-	" .popsection\n"
+# define _ASM_EXTABLE(from, to)					\
+	_ASM_EXTABLE_CLASS(from, to, EXTABLE_CLASS_DEFAULT)
+
+# define _ASM_EXTABLE_FAULT(from, to)				\
+	_ASM_EXTABLE_CLASS(from, to, EXTABLE_CLASS_FAULT)
+
+# define _ASM_EXTABLE_EX(from, to)				\
+	_ASM_EXTABLE_CLASS(from, to, EXTABLE_CLASS_EX)
+
 /* For C file, we already have NOKPROBE_SYMBOL macro */
 #endif
 
diff --git a/arch/x86/include/asm/uaccess.h b/arch/x86/include/asm/uaccess.h
index 09b1b0ab94b7..315d1423377c 100644
--- a/arch/x86/include/asm/uaccess.h
+++ b/arch/x86/include/asm/uaccess.h
@@ -91,11 +91,11 @@  static inline bool __chk_range_not_ok(unsigned long addr, unsigned long size, un
 
 /*
  * The exception table consists of pairs of addresses relative to the
- * exception table enty itself: the first is the address of an
- * instruction that is allowed to fault, and the second is the address
- * at which the program should continue.  No registers are modified,
- * so it is entirely up to the continuation code to figure out what to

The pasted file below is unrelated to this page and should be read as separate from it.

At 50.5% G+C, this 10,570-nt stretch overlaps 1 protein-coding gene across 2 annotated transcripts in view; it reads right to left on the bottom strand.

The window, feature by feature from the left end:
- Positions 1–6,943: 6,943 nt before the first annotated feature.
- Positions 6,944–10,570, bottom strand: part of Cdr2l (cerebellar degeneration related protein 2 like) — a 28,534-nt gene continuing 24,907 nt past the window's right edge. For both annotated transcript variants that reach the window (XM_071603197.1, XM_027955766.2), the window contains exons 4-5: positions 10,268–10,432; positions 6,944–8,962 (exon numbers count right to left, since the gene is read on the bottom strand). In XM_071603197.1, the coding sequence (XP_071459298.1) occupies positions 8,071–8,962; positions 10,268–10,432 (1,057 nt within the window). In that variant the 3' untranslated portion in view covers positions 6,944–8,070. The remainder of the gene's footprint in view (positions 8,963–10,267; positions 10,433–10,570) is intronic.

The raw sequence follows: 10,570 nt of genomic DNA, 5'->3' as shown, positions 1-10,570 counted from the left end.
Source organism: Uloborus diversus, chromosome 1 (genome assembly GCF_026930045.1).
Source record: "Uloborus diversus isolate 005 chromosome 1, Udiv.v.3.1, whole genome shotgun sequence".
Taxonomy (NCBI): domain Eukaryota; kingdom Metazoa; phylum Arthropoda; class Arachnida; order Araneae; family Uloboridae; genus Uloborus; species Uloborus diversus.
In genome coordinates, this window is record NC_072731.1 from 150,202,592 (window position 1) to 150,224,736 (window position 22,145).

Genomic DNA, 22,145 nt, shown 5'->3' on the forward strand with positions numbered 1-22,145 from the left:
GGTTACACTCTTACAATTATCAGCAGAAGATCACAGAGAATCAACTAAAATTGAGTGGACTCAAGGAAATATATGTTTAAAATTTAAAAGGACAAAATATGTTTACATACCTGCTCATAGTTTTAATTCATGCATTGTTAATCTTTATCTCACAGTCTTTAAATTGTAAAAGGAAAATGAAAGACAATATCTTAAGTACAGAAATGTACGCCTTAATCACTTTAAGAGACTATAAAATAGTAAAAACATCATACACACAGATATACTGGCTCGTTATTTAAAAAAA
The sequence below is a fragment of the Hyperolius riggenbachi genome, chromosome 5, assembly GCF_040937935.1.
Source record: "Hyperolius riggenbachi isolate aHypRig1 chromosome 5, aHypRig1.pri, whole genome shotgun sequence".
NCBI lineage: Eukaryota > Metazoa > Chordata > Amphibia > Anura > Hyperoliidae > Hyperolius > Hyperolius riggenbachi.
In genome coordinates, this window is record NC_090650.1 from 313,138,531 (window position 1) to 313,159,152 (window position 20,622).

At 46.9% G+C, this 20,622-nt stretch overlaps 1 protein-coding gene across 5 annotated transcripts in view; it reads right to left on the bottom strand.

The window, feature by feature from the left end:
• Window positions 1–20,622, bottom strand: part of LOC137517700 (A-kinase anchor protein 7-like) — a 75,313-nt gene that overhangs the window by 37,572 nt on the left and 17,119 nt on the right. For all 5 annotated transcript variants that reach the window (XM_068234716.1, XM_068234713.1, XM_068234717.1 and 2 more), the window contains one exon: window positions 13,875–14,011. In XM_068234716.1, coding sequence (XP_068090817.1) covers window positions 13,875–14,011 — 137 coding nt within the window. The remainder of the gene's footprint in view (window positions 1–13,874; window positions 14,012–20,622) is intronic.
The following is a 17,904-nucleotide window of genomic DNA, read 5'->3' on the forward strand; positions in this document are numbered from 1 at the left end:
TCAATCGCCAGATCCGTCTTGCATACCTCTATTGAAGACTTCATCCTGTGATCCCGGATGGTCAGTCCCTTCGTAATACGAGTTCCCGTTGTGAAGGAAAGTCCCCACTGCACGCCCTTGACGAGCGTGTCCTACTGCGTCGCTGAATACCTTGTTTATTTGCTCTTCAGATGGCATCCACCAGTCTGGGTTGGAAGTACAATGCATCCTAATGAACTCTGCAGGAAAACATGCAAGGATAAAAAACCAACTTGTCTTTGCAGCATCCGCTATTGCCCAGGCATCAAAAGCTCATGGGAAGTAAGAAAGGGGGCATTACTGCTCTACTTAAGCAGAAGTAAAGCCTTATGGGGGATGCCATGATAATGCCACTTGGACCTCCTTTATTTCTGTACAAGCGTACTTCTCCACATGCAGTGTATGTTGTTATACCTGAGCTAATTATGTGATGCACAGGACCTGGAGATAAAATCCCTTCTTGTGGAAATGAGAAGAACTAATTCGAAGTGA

- * do.
+ * exception table enty itself followed by an integer. The first address
+ * is of an instruction that is allowed to fault, the second is the target
+ * at which the program should continue. The integer is an index into an
+ * array of handler functions to deal with the fault referenced by the
+ * instruction in the first field.
  *
  * All the routines below use bits of fixup code that are out of line
  * with the main instruction path.  This means when everything is well,
@@ -105,12 +105,13 @@  static inline bool __chk_range_not_ok(unsigned long addr, unsigned long size, un
 
 struct exception_table_entry {
 	int insn, fixup;
+	u32 handler;
 };